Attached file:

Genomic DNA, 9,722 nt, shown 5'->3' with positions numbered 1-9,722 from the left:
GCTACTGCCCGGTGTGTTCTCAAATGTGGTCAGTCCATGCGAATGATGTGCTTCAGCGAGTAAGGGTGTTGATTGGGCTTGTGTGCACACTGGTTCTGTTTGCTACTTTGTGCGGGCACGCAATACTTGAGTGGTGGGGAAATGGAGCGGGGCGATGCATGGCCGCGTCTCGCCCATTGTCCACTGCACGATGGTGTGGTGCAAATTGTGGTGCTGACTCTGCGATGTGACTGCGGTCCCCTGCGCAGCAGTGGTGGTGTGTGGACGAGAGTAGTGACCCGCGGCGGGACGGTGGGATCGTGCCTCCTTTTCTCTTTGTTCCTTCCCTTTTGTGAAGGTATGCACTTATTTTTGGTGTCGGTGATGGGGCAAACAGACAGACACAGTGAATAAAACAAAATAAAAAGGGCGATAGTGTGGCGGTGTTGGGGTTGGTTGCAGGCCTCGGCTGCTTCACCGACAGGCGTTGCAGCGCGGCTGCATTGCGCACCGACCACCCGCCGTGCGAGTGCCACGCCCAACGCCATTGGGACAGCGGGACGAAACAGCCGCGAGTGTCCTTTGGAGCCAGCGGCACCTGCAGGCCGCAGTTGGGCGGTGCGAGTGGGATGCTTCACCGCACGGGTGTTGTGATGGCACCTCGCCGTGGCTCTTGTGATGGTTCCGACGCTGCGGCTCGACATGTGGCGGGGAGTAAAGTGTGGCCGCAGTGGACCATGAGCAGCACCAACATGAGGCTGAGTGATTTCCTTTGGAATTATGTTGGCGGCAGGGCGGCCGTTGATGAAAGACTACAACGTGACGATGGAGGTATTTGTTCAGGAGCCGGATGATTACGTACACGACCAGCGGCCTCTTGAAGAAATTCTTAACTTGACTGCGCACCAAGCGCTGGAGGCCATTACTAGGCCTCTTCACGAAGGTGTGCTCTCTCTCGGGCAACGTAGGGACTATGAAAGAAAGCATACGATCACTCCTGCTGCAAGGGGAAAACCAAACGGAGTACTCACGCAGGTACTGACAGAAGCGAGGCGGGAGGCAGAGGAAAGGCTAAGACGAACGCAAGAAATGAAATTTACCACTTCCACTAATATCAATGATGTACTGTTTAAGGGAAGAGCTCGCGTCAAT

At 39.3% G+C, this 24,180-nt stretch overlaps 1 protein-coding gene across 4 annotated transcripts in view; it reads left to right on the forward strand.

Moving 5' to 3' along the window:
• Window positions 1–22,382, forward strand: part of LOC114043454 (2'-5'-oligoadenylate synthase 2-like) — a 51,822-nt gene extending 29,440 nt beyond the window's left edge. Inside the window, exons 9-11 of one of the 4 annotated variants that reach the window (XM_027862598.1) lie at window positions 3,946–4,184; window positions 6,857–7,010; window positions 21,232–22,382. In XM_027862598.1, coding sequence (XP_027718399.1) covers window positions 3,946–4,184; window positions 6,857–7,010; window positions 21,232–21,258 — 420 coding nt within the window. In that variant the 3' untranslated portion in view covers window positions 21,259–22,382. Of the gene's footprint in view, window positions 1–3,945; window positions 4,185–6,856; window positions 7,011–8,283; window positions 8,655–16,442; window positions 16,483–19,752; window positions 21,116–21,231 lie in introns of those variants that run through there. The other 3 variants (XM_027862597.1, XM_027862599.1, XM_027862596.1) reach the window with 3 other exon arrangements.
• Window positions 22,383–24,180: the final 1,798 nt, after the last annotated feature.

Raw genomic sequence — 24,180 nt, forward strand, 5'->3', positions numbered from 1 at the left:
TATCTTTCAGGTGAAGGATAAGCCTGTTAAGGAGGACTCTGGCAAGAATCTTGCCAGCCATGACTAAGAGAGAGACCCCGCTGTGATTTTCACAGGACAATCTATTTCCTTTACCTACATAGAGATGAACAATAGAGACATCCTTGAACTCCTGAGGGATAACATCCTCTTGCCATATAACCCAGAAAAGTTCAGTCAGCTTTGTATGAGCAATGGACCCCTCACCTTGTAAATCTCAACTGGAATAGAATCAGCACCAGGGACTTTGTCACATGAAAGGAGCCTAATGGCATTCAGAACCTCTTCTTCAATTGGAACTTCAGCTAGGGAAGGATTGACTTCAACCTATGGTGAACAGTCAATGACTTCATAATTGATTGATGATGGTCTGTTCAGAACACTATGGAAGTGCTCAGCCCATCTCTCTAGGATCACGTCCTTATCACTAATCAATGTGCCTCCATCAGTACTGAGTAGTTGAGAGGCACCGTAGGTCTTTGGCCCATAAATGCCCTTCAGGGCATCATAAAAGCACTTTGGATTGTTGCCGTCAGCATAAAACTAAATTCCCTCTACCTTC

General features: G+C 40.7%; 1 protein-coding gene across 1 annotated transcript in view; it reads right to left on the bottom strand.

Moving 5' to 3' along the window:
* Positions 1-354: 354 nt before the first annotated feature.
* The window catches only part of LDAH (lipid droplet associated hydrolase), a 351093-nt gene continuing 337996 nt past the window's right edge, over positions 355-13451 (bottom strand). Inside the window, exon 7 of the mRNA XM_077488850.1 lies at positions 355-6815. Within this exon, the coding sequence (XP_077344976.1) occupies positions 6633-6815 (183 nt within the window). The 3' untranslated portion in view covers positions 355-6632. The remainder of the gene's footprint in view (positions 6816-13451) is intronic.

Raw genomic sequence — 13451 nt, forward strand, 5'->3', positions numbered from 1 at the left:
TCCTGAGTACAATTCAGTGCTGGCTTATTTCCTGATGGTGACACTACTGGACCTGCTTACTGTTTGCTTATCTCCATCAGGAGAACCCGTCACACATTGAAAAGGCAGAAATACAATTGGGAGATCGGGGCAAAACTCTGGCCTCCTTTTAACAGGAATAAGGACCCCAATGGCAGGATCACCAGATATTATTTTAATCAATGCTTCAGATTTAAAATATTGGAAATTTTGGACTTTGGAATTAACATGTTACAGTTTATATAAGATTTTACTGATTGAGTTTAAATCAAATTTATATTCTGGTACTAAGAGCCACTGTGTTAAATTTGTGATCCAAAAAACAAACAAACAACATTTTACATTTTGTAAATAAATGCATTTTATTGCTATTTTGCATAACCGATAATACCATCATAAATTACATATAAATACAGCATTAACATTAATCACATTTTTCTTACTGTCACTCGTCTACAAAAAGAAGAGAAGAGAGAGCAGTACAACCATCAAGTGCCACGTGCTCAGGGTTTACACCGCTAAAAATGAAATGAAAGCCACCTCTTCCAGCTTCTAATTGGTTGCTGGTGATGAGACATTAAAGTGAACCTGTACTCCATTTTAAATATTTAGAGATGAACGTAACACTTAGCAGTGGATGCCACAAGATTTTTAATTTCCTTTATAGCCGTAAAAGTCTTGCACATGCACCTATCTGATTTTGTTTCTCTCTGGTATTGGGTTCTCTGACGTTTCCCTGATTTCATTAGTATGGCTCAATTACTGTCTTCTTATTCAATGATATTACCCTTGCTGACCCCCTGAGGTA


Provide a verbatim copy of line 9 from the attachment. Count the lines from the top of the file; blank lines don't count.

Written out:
General features: G+C 40.7%; 1 protein-coding gene across 1 annotated transcript in view; it reads right to left on the bottom strand.